a first MTJ element configured to receive a first node voltage corresponding to the output data from the flip-flop unit; and
a second MTJ element configured to receive a second node voltage corresponding to the output data from the flip-flop unit.

4. The flip-flop based on the nonvolatile memory of claim 3, wherein the backup controller includes:

a sensing circuit unit connected in series between the first and second MTJ elements and configured to sense first and second sensing voltages divided from the first and second node voltages; and
a signal generator configured to selectively output a backup activation signal, based on a voltage difference between the first and second sensing voltages.

5. The flip-flop based on the nonvolatile memory of claim 4, wherein the sensing circuit unit generates a determination signal indicating whether the backup data are the same as the output data, based on the voltage difference between the first and second sensing voltages.

6. The flip-flop based on the nonvolatile memory of claim 5, wherein the sensing circuit unit generates the determination signal as a high potential voltage signal when the voltage difference between the first and second sensing voltages is less than a preset magnitude, and generates the determination signal as a low potential voltage signal when the voltage difference between the first and second sensing voltages is equal to or greater than the preset magnitude.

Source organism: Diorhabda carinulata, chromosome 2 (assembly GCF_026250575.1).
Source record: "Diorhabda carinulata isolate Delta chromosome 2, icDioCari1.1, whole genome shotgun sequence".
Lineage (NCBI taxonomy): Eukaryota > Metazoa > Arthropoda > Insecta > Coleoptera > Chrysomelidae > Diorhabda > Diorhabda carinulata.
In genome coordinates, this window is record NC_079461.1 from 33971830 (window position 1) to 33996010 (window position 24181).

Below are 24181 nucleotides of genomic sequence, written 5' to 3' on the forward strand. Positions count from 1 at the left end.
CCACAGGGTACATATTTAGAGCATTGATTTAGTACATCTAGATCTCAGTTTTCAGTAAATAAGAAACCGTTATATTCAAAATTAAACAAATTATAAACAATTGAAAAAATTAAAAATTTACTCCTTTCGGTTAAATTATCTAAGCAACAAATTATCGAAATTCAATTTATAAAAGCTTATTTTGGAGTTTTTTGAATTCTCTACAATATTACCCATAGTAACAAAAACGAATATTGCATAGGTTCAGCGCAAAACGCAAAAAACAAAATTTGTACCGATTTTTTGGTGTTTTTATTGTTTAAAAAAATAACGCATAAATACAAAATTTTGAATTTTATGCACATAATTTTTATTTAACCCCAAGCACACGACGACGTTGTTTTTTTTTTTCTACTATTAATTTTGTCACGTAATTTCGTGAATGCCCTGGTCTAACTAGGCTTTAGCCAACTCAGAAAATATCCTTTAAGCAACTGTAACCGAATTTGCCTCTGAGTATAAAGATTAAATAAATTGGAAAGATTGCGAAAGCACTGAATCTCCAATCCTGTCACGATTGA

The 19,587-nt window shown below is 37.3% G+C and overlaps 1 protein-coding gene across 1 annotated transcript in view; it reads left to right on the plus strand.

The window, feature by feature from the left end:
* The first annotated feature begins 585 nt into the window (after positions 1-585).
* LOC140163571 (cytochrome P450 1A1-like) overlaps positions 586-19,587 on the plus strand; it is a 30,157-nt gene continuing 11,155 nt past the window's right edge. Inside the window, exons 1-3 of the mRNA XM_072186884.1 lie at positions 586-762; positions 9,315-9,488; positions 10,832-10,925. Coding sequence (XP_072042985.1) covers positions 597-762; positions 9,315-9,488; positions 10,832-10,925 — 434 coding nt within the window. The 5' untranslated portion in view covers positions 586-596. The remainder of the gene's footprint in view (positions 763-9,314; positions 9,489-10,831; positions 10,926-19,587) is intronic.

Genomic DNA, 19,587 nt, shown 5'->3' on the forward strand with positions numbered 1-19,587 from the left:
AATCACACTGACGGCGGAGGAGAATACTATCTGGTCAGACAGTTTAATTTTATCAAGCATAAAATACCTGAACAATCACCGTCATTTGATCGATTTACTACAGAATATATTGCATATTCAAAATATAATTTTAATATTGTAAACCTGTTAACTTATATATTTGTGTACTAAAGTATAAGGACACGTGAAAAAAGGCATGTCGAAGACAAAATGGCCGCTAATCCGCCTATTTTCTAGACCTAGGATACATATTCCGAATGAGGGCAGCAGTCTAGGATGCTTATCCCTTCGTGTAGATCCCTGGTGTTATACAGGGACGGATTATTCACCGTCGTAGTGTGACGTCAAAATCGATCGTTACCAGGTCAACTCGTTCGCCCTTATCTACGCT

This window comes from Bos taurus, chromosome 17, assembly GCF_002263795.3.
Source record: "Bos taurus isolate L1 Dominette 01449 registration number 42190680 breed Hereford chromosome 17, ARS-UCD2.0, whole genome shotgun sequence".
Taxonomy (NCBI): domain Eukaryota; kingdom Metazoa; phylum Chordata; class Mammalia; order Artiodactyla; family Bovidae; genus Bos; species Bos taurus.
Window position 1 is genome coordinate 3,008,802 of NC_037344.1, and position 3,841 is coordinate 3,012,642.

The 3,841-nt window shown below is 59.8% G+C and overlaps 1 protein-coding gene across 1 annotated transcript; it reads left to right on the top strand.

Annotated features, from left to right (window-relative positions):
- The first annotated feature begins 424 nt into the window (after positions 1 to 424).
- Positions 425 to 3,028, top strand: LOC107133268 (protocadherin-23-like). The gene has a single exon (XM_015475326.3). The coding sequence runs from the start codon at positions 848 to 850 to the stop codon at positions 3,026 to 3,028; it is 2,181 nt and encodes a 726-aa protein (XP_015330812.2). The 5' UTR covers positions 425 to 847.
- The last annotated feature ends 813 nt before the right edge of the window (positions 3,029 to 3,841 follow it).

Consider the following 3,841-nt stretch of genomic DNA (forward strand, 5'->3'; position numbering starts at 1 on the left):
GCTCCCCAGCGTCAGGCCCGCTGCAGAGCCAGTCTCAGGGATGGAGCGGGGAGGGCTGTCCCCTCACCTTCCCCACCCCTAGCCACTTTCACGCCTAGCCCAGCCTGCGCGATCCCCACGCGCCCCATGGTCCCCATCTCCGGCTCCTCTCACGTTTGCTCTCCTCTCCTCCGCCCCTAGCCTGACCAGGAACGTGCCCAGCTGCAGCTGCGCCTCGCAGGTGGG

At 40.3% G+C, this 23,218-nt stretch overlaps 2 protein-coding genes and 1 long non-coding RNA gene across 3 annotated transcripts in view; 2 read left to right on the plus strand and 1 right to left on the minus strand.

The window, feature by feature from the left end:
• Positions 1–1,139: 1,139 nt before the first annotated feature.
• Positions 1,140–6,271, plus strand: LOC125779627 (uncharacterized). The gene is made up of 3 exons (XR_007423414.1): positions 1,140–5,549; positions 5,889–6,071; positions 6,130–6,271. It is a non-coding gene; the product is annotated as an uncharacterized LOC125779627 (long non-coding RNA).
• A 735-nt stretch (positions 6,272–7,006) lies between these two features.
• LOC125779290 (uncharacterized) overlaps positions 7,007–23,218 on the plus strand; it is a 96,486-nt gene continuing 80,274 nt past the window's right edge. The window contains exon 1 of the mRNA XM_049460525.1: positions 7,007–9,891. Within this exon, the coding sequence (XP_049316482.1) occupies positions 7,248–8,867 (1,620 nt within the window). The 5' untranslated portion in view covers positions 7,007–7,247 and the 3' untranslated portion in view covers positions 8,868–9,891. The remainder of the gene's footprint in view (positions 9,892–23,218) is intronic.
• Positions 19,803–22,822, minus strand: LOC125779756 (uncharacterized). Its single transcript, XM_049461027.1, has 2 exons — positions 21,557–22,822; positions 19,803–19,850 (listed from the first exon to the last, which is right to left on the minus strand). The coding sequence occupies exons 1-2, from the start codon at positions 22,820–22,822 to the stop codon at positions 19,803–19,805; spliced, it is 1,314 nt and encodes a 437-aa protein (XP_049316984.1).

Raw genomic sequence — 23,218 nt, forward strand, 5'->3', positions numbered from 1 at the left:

7. The flip-flop based on the nonvolatile memory of claim 6, wherein the signal generator generates the backup activation signal when the determination signal is the low potential voltage signal, and does not generate the backup activation signal when the determination signal is the high potential voltage signal.

8. The flip-flop based on the nonvolatile memory of claim 4, wherein the sensing circuit unit includes:

a first sensing transistor positioned in series between the first and second MTJ elements;
a second sensing transistor having a gate connected to a drain of the first sensing transistor;
a third sensing transistor having a gate connected to a source of the first sensing transistor; and
a fourth transistor positioned between a source of the third sensing transistor and a ground power source.

9. The flip-flop based on the nonvolatile memory of claim 8, wherein the first sensing transistor and the first and second MTJ elements are voltage dividing circuit that divides the first and second node voltages into the first and second sensing voltages.

10. The flip-flop based on the nonvolatile memory of claim 8, wherein the first sensing transistor connects the first and second MTJ elements to each other, based on a check signal, and the check signal corresponds to a falling edge of a write drive signal for driving a write driver.

11. The flip-flop based on the nonvolatile memory of claim 8, wherein the first sensing transistor is a PMOS transistor, and the second to fourth sensing transistors are NMOS transistors.

12. The flip-flop based on the nonvolatile memory of claim 8, wherein the signal generator includes:

a first signal transistor having a gate connected to a determination node that is positioned between the second and third sensing transistors;
a second signal transistor positioned between the first signal transistor and a driving power source; and
a third signal transistor positioned between the first signal transistor and a driving power source.